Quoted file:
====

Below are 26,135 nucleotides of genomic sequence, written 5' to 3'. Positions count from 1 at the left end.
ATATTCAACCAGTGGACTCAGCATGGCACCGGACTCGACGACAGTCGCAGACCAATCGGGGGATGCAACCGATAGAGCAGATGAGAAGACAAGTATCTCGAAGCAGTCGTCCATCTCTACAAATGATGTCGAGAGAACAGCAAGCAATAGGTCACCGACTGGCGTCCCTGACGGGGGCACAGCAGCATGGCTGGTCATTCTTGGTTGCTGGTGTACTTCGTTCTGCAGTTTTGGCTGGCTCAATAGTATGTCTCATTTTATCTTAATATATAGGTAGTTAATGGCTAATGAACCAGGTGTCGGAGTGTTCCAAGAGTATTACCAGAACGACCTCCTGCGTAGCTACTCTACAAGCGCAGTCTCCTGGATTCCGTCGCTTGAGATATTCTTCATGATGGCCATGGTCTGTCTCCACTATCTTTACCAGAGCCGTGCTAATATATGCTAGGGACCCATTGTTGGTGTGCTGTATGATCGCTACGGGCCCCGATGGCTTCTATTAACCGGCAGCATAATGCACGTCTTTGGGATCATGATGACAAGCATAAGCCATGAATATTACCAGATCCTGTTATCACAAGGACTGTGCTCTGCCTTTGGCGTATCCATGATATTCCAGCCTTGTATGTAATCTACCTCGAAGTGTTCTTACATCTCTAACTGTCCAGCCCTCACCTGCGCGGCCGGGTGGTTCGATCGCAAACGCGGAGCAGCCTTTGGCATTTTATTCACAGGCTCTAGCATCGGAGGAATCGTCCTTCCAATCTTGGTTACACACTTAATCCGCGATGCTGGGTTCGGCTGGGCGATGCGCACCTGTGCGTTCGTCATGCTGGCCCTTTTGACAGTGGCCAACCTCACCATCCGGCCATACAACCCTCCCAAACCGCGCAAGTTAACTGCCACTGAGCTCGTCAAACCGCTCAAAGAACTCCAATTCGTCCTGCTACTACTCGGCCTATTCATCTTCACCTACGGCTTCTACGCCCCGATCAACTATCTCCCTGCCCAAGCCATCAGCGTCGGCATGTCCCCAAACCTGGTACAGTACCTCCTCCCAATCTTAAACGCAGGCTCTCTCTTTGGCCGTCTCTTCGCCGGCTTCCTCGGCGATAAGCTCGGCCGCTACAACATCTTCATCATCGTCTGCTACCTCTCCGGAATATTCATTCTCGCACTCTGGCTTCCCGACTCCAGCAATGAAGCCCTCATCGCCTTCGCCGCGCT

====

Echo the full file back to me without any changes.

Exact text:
Below are 26,135 nucleotides of genomic sequence, written 5' to 3'. Positions count from 1 at the left end.
ATATTCAACCAGTGGACTCAGCATGGCACCGGACTCGACGACAGTCGCAGACCAATCGGGGGATGCAACCGATAGAGCAGATGAGAAGACAAGTATCTCGAAGCAGTCGTCCATCTCTACAAATGATGTCGAGAGAACAGCAAGCAATAGGTCACCGACTGGCGTCCCTGACGGGGGCACAGCAGCATGGCTGGTCATTCTTGGTTGCTGGTGTACTTCGTTCTGCAGTTTTGGCTGGCTCAATAGTATGTCTCATTTTATCTTAATATATAGGTAGTTAATGGCTAATGAACCAGGTGTCGGAGTGTTCCAAGAGTATTACCAGAACGACCTCCTGCGTAGCTACTCTACAAGCGCAGTCTCCTGGATTCCGTCGCTTGAGATATTCTTCATGATGGCCATGGTCTGTCTCCACTATCTTTACCAGAGCCGTGCTAATATATGCTAGGGACCCATTGTTGGTGTGCTGTATGATCGCTACGGGCCCCGATGGCTTCTATTAACCGGCAGCATAATGCACGTCTTTGGGATCATGATGACAAGCATAAGCCATGAATATTACCAGATCCTGTTATCACAAGGACTGTGCTCTGCCTTTGGCGTATCCATGATATTCCAGCCTTGTATGTAATCTACCTCGAAGTGTTCTTACATCTCTAACTGTCCAGCCCTCACCTGCGCGGCCGGGTGGTTCGATCGCAAACGCGGAGCAGCCTTTGGCATTTTATTCACAGGCTCTAGCATCGGAGGAATCGTCCTTCCAATCTTGGTTACACACTTAATCCGCGATGCTGGGTTCGGCTGGGCGATGCGCACCTGTGCGTTCGTCATGCTGGCCCTTTTGACAGTGGCCAACCTCACCATCCGGCCATACAACCCTCCCAAACCGCGCAAGTTAACTGCCACTGAGCTCGTCAAACCGCTCAAAGAACTCCAATTCGTCCTGCTACTACTCGGCCTATTCATCTTCACCTACGGCTTCTACGCCCCGATCAACTATCTCCCTGCCCAAGCCATCAGCGTCGGCATGTCCCCAAACCTGGTACAGTACCTCCTCCCAATCTTAAACGCAGGCTCTCTCTTTGGCCGTCTCTTCGCCGGCTTCCTCGGCGATAAGCTCGGCCGCTACAACATCTTCATCATCGTCTGCTACCTCTCCGGAATATTCATTCTCGCACTCTGGCTTCCCGACTCCAGCAATGAAGCCCTCATCGCCTTCGCCGCGCT